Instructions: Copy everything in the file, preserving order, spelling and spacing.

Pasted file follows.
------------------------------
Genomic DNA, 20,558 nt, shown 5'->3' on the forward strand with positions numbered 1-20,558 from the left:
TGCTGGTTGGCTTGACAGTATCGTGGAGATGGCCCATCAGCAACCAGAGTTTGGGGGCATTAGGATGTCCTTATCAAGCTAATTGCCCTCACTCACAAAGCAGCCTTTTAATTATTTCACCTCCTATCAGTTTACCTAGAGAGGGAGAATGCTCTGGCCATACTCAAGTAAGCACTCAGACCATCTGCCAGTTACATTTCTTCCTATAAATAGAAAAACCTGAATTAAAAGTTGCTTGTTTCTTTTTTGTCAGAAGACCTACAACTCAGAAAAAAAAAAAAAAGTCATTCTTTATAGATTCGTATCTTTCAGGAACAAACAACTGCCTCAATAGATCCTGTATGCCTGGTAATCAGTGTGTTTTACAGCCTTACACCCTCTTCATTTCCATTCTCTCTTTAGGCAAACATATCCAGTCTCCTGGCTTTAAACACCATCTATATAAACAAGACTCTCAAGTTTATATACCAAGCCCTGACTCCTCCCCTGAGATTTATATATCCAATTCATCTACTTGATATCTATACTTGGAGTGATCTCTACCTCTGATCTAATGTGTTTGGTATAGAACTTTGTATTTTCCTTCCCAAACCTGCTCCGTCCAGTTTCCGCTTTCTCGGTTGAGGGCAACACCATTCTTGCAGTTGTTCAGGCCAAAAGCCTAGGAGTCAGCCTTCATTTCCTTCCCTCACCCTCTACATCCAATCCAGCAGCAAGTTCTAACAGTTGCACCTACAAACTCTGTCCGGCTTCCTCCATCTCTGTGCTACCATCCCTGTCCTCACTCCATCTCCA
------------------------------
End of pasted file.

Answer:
Genomic DNA, 20,558 nt, shown 5'->3' on the forward strand with positions numbered 1-20,558 from the left:
TGCTGGTTGGCTTGACAGTATCGTGGAGATGGCCCATCAGCAACCAGAGTTTGGGGGCATTAGGATGTCCTTATCAAGCTAATTGCCCTCACTCACAAAGCAGCCTTTTAATTATTTCACCTCCTATCAGTTTACCTAGAGAGGGAGAATGCTCTGGCCATACTCAAGTAAGCACTCAGACCATCTGCCAGTTACATTTCTTCCTATAAATAGAAAAACCTGAATTAAAAGTTGCTTGTTTCTTTTTTGTCAGAAGACCTACAACTCAGAAAAAAAAAAAAAAGTCATTCTTTATAGATTCGTATCTTTCAGGAACAAACAACTGCCTCAATAGATCCTGTATGCCTGGTAATCAGTGTGTTTTACAGCCTTACACCCTCTTCATTTCCATTCTCTCTTTAGGCAAACATATCCAGTCTCCTGGCTTTAAACACCATCTATATAAACAAGACTCTCAAGTTTATATACCAAGCCCTGACTCCTCCCCTGAGATTTATATATCCAATTCATCTACTTGATATCTATACTTGGAGTGATCTCTACCTCTGATCTAATGTGTTTGGTATAGAACTTTGTATTTTCCTTCCCAAACCTGCTCCGTCCAGTTTCCGCTTTCTCGGTTGAGGGCAACACCATTCTTGCAGTTGTTCAGGCCAAAAGCCTAGGAGTCAGCCTTCATTTCCTTCCCTCACCCTCTACATCCAATCCAGCAGCAAGTTCTAACAGTTGCACCTACAAACTCTGTCCGGCTTCCTCCATCTCTGTGCTACCATCCCTGTCCTCACTCCATCTCCA